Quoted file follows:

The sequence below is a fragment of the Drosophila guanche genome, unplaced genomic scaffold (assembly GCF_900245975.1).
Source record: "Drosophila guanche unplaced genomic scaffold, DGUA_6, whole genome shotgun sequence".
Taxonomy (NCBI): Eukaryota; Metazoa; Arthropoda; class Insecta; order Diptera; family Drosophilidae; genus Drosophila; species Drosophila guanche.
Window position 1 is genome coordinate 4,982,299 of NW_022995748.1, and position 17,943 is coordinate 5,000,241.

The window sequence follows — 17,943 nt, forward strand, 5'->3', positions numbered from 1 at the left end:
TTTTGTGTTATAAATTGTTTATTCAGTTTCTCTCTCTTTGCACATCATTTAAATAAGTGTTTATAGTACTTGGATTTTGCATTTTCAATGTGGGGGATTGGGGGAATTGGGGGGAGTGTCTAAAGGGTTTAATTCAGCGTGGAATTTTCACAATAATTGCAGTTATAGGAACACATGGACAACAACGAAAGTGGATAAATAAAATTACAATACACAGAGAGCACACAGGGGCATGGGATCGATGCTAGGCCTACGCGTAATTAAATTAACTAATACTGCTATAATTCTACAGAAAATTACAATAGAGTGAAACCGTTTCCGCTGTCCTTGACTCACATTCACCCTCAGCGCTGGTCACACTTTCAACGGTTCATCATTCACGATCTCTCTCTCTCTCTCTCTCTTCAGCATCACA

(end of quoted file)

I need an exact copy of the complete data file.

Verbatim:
The sequence below is a fragment of the Drosophila guanche genome, unplaced genomic scaffold (assembly GCF_900245975.1).
Source record: "Drosophila guanche unplaced genomic scaffold, DGUA_6, whole genome shotgun sequence".
Taxonomy (NCBI): Eukaryota; Metazoa; Arthropoda; class Insecta; order Diptera; family Drosophilidae; genus Drosophila; species Drosophila guanche.
Window position 1 is genome coordinate 4,982,299 of NW_022995748.1, and position 17,943 is coordinate 5,000,241.

The window sequence follows — 17,943 nt, forward strand, 5'->3', positions numbered from 1 at the left end:
TTTTGTGTTATAAATTGTTTATTCAGTTTCTCTCTCTTTGCACATCATTTAAATAAGTGTTTATAGTACTTGGATTTTGCATTTTCAATGTGGGGGATTGGGGGAATTGGGGGGAGTGTCTAAAGGGTTTAATTCAGCGTGGAATTTTCACAATAATTGCAGTTATAGGAACACATGGACAACAACGAAAGTGGATAAATAAAATTACAATACACAGAGAGCACACAGGGGCATGGGATCGATGCTAGGCCTACGCGTAATTAAATTAACTAATACTGCTATAATTCTACAGAAAATTACAATAGAGTGAAACCGTTTCCGCTGTCCTTGACTCACATTCACCCTCAGCGCTGGTCACACTTTCAACGGTTCATCATTCACGATCTCTCTCTCTCTCTCTCTCTTCAGCATCACA